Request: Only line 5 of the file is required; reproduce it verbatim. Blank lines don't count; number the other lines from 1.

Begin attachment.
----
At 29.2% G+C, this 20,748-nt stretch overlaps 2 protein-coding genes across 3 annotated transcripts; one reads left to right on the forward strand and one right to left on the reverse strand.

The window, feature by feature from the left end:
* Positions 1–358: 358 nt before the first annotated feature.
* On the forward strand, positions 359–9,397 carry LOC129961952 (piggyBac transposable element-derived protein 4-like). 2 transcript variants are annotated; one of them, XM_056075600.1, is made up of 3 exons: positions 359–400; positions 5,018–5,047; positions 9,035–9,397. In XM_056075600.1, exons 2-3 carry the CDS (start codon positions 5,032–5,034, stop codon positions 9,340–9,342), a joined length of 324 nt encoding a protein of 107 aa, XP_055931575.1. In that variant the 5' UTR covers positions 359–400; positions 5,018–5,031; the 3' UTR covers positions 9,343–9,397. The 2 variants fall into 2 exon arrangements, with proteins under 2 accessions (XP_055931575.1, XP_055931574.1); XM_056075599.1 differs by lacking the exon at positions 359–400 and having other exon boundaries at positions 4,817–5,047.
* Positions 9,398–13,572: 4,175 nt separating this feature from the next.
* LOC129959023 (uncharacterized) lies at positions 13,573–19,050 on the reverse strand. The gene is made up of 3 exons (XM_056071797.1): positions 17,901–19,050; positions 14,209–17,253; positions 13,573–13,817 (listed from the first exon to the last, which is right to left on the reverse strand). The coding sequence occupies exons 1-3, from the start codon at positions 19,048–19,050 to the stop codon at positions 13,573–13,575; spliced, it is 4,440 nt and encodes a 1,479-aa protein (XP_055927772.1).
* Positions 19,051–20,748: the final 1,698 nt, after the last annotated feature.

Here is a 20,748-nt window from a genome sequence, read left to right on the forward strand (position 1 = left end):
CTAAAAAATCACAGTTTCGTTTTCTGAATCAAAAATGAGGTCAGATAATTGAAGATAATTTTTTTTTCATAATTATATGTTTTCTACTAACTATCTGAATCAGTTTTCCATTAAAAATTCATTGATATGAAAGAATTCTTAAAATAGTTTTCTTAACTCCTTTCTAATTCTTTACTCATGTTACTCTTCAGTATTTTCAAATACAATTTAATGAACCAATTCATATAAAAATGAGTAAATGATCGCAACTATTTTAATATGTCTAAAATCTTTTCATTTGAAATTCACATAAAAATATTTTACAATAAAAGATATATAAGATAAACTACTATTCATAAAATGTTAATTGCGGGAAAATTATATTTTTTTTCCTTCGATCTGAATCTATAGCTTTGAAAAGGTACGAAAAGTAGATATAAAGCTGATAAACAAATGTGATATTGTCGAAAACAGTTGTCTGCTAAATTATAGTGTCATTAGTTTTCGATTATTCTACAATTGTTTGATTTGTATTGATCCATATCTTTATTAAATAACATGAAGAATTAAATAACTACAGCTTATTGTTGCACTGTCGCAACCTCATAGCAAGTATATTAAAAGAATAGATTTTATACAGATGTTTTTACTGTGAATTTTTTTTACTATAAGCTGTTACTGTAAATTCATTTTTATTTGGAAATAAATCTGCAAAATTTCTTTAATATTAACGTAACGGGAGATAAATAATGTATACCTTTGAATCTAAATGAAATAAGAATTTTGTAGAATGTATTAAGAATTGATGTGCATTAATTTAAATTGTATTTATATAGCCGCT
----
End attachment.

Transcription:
* Positions 9,398–13,572: 4,175 nt separating this feature from the next.